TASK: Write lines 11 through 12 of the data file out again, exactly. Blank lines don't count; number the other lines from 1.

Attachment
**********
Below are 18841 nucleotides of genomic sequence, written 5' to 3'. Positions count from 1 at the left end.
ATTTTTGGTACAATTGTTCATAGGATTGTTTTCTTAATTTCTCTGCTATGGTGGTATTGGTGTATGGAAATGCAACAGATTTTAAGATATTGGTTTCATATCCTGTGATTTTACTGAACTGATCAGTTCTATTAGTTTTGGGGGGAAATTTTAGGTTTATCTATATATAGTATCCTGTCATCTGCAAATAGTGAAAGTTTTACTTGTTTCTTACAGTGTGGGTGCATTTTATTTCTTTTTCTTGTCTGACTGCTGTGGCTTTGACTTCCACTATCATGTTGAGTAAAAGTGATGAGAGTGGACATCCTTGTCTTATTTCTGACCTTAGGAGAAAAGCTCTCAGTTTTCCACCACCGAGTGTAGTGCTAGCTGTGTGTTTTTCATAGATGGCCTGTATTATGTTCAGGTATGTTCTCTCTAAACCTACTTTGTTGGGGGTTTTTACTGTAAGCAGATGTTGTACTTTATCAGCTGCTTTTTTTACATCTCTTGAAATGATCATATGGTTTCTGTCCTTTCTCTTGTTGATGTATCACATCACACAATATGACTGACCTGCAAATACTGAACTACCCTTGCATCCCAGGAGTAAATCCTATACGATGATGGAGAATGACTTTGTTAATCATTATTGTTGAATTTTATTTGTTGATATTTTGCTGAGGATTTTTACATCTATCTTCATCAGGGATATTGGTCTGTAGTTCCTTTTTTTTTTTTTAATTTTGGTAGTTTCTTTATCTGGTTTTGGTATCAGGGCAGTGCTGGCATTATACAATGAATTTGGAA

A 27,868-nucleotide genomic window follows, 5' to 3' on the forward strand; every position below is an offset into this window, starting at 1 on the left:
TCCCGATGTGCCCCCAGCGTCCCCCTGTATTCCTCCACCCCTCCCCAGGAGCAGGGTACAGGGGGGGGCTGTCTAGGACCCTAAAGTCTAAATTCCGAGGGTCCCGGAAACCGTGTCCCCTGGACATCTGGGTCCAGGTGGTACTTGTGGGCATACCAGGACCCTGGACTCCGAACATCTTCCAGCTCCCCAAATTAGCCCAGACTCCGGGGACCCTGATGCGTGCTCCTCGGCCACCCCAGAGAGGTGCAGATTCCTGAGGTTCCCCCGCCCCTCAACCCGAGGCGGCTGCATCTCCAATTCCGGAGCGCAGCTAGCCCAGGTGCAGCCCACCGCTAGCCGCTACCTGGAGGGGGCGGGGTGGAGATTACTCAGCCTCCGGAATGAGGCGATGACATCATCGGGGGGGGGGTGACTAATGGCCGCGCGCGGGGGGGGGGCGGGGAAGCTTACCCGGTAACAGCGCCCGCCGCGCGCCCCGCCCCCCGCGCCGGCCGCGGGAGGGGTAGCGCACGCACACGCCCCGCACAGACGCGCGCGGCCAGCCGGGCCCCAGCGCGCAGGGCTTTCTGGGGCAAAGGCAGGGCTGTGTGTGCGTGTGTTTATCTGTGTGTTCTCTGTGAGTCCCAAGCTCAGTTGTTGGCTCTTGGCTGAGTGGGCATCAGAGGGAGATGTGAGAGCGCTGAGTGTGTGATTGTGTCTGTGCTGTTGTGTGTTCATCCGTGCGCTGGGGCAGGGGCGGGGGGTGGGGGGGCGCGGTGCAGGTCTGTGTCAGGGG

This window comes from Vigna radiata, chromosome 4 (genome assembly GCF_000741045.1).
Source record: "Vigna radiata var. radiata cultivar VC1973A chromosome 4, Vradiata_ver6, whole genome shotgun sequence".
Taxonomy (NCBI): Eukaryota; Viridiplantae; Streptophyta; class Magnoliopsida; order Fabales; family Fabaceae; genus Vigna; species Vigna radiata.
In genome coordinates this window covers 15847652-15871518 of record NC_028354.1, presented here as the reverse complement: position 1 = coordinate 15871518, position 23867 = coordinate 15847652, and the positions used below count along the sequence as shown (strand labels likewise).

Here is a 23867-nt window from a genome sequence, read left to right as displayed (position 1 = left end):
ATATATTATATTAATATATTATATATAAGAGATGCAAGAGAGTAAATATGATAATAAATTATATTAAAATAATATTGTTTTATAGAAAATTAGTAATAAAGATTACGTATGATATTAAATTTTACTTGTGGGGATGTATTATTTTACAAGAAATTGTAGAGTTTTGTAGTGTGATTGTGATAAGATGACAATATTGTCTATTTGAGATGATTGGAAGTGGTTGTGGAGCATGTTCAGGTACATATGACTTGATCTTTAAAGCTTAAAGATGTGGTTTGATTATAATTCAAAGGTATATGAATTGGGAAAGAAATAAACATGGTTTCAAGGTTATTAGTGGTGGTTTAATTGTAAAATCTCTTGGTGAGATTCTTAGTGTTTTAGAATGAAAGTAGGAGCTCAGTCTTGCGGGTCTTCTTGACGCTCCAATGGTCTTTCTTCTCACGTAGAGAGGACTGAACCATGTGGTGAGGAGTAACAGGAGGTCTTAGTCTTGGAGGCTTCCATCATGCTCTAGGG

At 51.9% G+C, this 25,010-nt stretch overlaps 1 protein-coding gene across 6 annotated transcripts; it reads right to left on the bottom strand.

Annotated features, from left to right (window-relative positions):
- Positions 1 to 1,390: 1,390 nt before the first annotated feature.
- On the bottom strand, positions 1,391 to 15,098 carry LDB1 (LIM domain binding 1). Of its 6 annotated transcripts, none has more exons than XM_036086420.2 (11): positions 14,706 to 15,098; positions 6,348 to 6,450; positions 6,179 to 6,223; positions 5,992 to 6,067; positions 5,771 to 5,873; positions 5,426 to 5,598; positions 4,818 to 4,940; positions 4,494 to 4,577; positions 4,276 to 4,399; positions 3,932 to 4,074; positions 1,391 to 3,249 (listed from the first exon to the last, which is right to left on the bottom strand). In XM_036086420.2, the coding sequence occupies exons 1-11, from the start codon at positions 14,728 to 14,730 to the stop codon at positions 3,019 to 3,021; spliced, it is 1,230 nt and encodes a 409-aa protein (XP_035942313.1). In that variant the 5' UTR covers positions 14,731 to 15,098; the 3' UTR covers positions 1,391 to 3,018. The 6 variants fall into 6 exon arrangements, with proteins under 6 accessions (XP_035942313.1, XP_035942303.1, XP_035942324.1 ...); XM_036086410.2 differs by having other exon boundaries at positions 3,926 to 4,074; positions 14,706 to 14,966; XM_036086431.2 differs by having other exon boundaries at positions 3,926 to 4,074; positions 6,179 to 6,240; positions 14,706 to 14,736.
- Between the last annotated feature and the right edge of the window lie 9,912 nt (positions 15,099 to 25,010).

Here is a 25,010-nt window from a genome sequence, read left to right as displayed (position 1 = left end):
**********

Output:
At 51.9% G+C, this 25,010-nt stretch overlaps 1 protein-coding gene across 6 annotated transcripts; it reads right to left on the bottom strand.

Annotated features, from left to right (window-relative positions):